Ultimately, Weekend at the Shack was far more than the sum of its parts. We attribute that to Immersia’s commitment to experience. If puzzling is what draws you to escape rooms, I will confidently recommend passing on Weekend at the Shack. However, if you’re willing to surrender to the experience and let the theatrics lead, then I recommend checking out Weekend at the Shack, if you’ve already played Circus of the Lost Souls or the Grand Immersia Hotel. This was a different game and we enjoyed it for what it was.

Who is this for?

  • Adventure seekers
  • Story seekers
  • Scenery snobs
  • Horror fans
  • Searchers

Why play?

  • A believable set
  • Fantastic acting
  • Strong storytelling

Story

For our friend’s 30th birthday a group of us had decided to rent a shack up north for a weekend. It was going to be the best weekend ever! Nothing could wreck our amazing weekend!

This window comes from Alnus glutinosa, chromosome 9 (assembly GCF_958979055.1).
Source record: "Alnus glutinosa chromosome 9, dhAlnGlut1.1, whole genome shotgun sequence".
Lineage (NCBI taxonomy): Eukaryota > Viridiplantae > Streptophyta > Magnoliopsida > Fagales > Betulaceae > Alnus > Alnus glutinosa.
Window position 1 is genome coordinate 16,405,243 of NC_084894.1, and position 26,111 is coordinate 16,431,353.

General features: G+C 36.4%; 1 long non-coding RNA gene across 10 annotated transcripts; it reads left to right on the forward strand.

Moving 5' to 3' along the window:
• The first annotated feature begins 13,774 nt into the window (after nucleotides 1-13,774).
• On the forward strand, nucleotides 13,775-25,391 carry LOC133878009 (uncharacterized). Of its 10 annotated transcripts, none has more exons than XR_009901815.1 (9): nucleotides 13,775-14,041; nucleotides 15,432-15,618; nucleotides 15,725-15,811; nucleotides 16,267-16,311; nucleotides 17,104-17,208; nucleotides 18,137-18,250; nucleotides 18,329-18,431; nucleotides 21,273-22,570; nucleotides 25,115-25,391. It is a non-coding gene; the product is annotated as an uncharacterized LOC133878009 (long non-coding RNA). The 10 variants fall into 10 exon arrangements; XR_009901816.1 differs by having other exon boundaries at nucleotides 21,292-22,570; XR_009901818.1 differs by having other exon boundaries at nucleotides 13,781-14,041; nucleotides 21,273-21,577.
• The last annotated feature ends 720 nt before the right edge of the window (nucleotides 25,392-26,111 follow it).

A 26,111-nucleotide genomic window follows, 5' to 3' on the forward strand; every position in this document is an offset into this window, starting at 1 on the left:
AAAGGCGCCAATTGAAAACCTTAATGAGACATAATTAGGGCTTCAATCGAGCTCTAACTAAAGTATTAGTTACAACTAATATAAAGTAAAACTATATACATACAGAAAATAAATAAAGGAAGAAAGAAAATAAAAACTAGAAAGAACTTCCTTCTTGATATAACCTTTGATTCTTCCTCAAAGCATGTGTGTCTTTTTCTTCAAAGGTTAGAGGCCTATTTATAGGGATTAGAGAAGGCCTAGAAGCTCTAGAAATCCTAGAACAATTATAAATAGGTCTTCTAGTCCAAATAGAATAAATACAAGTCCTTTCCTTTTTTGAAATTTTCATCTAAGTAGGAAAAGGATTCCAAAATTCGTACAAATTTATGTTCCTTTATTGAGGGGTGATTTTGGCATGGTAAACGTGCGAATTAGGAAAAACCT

In-game: a silly looking lamp with a van as its base.
Image via Immersia

Setting

Weekend at the Shack honestly looked like a rentable shack. The furniture, decor, and layout felt completely real.

The kitchen was the most realistic kitchen that we’ve ever seen in an escape room.

This may not have been the most complicated set to build, but Immersia nailed it and it helped sell the fiction.

In-game: closeup of a tilted lamp in a grim room.
Image via Immersia

Gameplay

Immersia’s Weekend at the Shack was a standard escape room with a moderate level of difficulty.

Core gameplay revolved around searching, observing, making connections, and puzzling.

Analysis

➕ Weekend at the Shack opened with a silly intro video that introduced us to the characters. In just a few minutes, Immersia made us care about these characters just enough to make them matter.

➕ The opening set looked genuine… like humans actually lived there.

➕ Immersia used video clips throughout Weekend at the Shack for character building and to add intensity. These were well produced and served the gameplay.